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Our correspondent studies how slowdown,other factors have made LCD TVs affordable. Is it the end of the colour TV?

Written by Shambhu Sahu | Published: February 8, 2009 3:21:56 pm

Our correspondent studies how slowdown,other factors have made LCD TVs affordable. Is it the end of the colour TV?
IF YOU have been denying yourself the joys of owning an LCD TV fearing a bigger dent in you pocket in the times of the slowdown,take a round of electronics stores and see how prices have fallen through the roof in the recent past,with or without the recession. The Indian market is stocked with LCD TVs of various sizes,brands and prices that makes the regular colour TVs (or CRTs) actually look like an idiot box,considering its bulky size and average picture quality.

LCD sales have already recorded a steep rise,making the one-time sign-of-affluence an “affordable” household item. “Prices of LCD TVs have fallen many times. That’s why half the buyers are now preferring them to CRTs. A good 21” flat-screen CRT is available under Rs 9,000. But add another Rs 4,000,and one can get a branded 21” LCD TV ,” explains Gaurav Mehrotra,manager of the Delhi store of a leading electronics chain.
“If we sold five LCD TVs a month last year,we are selling 50 now,” he adds.
“It is true. LCD TVs which were earlier considered a luxury are now more affordable,” says a senior representative of Moser Baer,which recently forayed into the LCD space with a range starting at Rs 19,900 for a 22-inch. The company soon plans to launch two more series with its smallest model,a 16-inch,costing just Rs 14,900.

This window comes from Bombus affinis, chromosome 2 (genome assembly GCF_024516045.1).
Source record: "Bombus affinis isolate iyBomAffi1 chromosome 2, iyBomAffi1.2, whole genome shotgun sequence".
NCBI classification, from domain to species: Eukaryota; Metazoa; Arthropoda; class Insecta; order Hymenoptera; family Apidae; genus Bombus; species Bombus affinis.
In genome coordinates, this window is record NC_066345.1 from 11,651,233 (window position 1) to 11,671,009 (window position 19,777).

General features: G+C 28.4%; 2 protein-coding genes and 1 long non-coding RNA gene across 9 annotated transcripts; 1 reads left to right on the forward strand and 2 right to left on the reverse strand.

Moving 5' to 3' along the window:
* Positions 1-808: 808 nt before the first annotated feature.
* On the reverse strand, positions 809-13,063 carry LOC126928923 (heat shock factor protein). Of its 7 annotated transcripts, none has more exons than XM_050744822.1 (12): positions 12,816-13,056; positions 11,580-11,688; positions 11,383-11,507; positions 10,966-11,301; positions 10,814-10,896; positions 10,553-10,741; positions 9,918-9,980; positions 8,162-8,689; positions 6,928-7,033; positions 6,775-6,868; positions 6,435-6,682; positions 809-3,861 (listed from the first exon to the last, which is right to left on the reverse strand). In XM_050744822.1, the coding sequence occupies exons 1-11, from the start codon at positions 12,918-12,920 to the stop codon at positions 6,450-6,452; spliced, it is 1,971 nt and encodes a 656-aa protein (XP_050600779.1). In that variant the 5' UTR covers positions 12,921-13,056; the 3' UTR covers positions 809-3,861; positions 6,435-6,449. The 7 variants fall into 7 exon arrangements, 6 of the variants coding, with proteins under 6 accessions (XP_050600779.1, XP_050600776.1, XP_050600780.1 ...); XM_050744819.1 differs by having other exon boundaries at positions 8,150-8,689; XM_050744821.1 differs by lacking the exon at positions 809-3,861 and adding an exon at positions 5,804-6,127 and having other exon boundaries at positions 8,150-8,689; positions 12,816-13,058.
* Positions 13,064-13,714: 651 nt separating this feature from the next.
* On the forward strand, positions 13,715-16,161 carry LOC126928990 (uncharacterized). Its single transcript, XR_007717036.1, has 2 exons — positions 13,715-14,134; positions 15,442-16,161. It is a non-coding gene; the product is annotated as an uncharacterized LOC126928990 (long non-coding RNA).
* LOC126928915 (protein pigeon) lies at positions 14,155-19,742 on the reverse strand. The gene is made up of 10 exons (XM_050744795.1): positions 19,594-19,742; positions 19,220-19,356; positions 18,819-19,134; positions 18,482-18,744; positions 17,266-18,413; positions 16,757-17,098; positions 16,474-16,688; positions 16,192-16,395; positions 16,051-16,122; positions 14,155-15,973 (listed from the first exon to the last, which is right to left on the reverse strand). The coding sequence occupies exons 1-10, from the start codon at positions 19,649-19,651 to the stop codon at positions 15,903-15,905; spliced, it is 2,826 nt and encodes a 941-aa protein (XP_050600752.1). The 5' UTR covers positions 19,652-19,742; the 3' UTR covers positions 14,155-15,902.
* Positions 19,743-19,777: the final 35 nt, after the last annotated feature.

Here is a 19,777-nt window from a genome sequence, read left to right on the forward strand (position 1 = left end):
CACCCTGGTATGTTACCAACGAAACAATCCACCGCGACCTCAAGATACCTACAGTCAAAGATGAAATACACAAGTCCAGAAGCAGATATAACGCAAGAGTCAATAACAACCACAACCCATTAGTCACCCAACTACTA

The slowdown may not have affected the market directly,but it sure has had an indirect effect,say industry insiders. While some dealers say it has led to further reduction in prices,there are those who disagree.
“The prices are not governed in India,but outside and are also influenced by the US Dollar. So,if panel manufacturers,mostly based abroad,reduce their prices worldwide,it is going to impact the Indian market too,” he says.
There are some who believe the slowdown may have led to a drop in the prices,but it has had no negative impact on sales. “The huge service class in India is not as affected by the slowdown as businessmen. So,the slowdown doesn’t affect a large section of buyers,” says Manoj Jain,manager,Marketing & Promotions,E-Zone,one of the major players in India’s electronics market.

Kirti Vasan,category manager (Consumer Electronics) at Jumbo Electronics,says the slowdown has played a role in pushing up sales by building a favourable mindset. “LCD TVs are an aspirational product. So those who have the money,think this is the right time to buy,” adds Vasan.
Jain seconds the thought: “The ‘best-time-to-buy’ psyche is prompting many to avail offers on LCD TVs. So,more people have been upgrading,choosing small LCD TVs for their bedrooms and bigger ones for drawing rooms. This trend is similar to the one seen around 2002 when people started converting from conventional TVs to flat screens.”

Fierce competition in the segment has also led to the reduction in costs. The market is stocked with LCDs of various sizes and brands priced as low as Rs 12,999 — for a 20-inch from Sensei,an in-house brand of E-Zone. In the Rs 15,000 to Rs 30,000 price bracket,one can easily buy a branded LCD sized between 19” (Sony) and 32” (Sharp),with many options thrown in between.
While Vasan says it is the 32” segment that is recording maximum sales,Mehrotra gives credit to the 21” segment. The latter also attributes price cuts to a recent four per cent cut in sales tax. “Besides,every week there’s a fall of Rs 500-Rs 1,000 in the prices,” he adds.